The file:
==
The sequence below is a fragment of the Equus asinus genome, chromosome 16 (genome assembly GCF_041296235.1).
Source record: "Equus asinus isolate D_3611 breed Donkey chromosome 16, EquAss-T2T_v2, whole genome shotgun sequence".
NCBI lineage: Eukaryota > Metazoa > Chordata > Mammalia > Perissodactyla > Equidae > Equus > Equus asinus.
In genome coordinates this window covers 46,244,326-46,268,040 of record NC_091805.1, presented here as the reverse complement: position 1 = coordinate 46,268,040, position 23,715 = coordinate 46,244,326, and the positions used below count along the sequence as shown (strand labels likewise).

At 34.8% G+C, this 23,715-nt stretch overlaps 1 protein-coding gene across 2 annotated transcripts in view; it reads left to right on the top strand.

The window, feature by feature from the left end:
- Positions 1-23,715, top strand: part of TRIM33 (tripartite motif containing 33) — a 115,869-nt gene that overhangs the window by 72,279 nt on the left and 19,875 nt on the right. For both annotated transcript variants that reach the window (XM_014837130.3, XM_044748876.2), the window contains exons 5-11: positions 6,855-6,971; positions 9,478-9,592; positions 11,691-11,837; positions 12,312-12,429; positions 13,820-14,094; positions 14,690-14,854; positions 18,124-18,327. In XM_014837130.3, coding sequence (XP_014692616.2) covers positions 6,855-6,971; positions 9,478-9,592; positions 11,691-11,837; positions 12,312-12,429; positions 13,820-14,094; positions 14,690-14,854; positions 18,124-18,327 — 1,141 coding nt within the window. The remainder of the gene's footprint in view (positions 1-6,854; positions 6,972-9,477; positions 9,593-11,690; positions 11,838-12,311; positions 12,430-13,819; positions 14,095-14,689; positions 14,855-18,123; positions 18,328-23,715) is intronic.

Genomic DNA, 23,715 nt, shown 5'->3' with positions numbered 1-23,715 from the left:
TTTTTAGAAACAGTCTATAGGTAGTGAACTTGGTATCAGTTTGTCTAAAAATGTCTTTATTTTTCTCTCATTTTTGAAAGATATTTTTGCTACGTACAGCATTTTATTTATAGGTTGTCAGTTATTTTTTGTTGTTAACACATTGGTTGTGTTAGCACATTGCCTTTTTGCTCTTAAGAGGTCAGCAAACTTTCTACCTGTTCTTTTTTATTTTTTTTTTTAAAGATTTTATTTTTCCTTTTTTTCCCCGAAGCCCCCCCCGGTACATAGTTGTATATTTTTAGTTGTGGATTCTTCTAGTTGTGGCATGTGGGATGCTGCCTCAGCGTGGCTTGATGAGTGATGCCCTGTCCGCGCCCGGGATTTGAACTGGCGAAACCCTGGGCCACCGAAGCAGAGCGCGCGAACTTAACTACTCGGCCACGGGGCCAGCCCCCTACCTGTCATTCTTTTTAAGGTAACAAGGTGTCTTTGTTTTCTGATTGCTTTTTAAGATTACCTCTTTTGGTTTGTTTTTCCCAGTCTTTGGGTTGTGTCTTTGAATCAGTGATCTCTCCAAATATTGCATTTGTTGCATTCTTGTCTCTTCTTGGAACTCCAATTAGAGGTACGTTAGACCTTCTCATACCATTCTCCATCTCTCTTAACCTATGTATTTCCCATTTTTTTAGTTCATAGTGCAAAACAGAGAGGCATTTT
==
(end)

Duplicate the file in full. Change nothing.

The sequence below is a fragment of the Equus asinus genome, chromosome 16 (genome assembly GCF_041296235.1).
Source record: "Equus asinus isolate D_3611 breed Donkey chromosome 16, EquAss-T2T_v2, whole genome shotgun sequence".
NCBI lineage: Eukaryota > Metazoa > Chordata > Mammalia > Perissodactyla > Equidae > Equus > Equus asinus.
In genome coordinates this window covers 46,244,326-46,268,040 of record NC_091805.1, presented here as the reverse complement: position 1 = coordinate 46,268,040, position 23,715 = coordinate 46,244,326, and the positions used below count along the sequence as shown (strand labels likewise).

At 34.8% G+C, this 23,715-nt stretch overlaps 1 protein-coding gene across 2 annotated transcripts in view; it reads left to right on the top strand.

The window, feature by feature from the left end:
- Positions 1-23,715, top strand: part of TRIM33 (tripartite motif containing 33) — a 115,869-nt gene that overhangs the window by 72,279 nt on the left and 19,875 nt on the right. For both annotated transcript variants that reach the window (XM_014837130.3, XM_044748876.2), the window contains exons 5-11: positions 6,855-6,971; positions 9,478-9,592; positions 11,691-11,837; positions 12,312-12,429; positions 13,820-14,094; positions 14,690-14,854; positions 18,124-18,327. In XM_014837130.3, coding sequence (XP_014692616.2) covers positions 6,855-6,971; positions 9,478-9,592; positions 11,691-11,837; positions 12,312-12,429; positions 13,820-14,094; positions 14,690-14,854; positions 18,124-18,327 — 1,141 coding nt within the window. The remainder of the gene's footprint in view (positions 1-6,854; positions 6,972-9,477; positions 9,593-11,690; positions 11,838-12,311; positions 12,430-13,819; positions 14,095-14,689; positions 14,855-18,123; positions 18,328-23,715) is intronic.

Genomic DNA, 23,715 nt, shown 5'->3' with positions numbered 1-23,715 from the left:
TTTTTAGAAACAGTCTATAGGTAGTGAACTTGGTATCAGTTTGTCTAAAAATGTCTTTATTTTTCTCTCATTTTTGAAAGATATTTTTGCTACGTACAGCATTTTATTTATAGGTTGTCAGTTATTTTTTGTTGTTAACACATTGGTTGTGTTAGCACATTGCCTTTTTGCTCTTAAGAGGTCAGCAAACTTTCTACCTGTTCTTTTTTATTTTTTTTTTTAAAGATTTTATTTTTCCTTTTTTTCCCCGAAGCCCCCCCCGGTACATAGTTGTATATTTTTAGTTGTGGATTCTTCTAGTTGTGGCATGTGGGATGCTGCCTCAGCGTGGCTTGATGAGTGATGCCCTGTCCGCGCCCGGGATTTGAACTGGCGAAACCCTGGGCCACCGAAGCAGAGCGCGCGAACTTAACTACTCGGCCACGGGGCCAGCCCCCTACCTGTCATTCTTTTTAAGGTAACAAGGTGTCTTTGTTTTCTGATTGCTTTTTAAGATTACCTCTTTTGGTTTGTTTTTCCCAGTCTTTGGGTTGTGTCTTTGAATCAGTGATCTCTCCAAATATTGCATTTGTTGCATTCTTGTCTCTTCTTGGAACTCCAATTAGAGGTACGTTAGACCTTCTCATACCATTCTCCATCTCTCTTAACCTATGTATTTCCCATTTTTTTAGTTCATAGTGCAAAACAGAGAGGCATTTT